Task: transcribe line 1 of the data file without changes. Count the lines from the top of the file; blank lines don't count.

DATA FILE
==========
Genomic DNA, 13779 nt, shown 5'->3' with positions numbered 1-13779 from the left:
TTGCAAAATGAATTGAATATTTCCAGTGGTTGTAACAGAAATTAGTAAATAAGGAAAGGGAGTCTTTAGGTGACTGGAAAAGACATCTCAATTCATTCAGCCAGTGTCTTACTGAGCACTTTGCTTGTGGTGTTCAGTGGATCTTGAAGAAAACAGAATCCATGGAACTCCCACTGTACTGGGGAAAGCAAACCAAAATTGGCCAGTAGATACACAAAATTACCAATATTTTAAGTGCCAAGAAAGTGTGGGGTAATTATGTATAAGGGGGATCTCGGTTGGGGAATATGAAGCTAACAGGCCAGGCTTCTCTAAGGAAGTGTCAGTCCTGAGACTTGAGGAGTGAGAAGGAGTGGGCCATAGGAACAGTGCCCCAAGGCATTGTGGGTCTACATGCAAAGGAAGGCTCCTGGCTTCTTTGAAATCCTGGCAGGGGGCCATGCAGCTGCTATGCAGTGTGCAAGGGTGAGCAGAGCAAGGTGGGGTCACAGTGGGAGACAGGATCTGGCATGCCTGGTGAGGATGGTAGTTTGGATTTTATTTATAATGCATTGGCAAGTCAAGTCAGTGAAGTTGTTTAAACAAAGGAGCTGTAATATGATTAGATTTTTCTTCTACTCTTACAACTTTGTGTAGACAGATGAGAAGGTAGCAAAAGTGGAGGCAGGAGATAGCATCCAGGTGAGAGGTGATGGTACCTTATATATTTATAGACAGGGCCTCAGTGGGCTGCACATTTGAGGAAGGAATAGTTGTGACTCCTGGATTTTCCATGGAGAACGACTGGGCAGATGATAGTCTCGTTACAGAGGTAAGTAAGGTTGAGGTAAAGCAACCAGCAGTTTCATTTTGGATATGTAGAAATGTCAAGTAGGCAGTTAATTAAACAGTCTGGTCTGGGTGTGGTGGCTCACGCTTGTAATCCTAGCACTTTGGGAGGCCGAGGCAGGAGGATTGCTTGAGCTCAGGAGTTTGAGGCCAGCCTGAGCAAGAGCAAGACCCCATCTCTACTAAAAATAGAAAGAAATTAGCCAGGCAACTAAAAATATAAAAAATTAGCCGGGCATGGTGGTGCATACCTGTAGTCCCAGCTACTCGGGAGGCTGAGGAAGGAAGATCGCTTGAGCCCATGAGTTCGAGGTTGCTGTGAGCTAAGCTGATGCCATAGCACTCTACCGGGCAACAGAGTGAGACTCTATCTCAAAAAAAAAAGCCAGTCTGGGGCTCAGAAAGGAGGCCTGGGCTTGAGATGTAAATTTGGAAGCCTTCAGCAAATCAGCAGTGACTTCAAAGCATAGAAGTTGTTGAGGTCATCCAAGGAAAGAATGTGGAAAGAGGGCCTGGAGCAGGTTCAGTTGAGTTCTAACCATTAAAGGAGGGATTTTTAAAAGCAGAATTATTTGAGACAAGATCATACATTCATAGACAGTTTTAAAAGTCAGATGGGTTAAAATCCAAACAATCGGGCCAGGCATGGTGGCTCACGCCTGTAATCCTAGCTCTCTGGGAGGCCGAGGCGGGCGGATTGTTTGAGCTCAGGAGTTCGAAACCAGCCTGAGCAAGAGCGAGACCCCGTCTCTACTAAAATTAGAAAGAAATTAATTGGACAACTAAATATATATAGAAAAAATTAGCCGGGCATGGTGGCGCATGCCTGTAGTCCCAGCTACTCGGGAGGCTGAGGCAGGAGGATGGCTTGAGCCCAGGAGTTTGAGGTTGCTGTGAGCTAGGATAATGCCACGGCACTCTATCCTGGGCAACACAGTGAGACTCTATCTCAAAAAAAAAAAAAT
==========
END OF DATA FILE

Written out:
Genomic DNA, 13779 nt, shown 5'->3' with positions numbered 1-13779 from the left: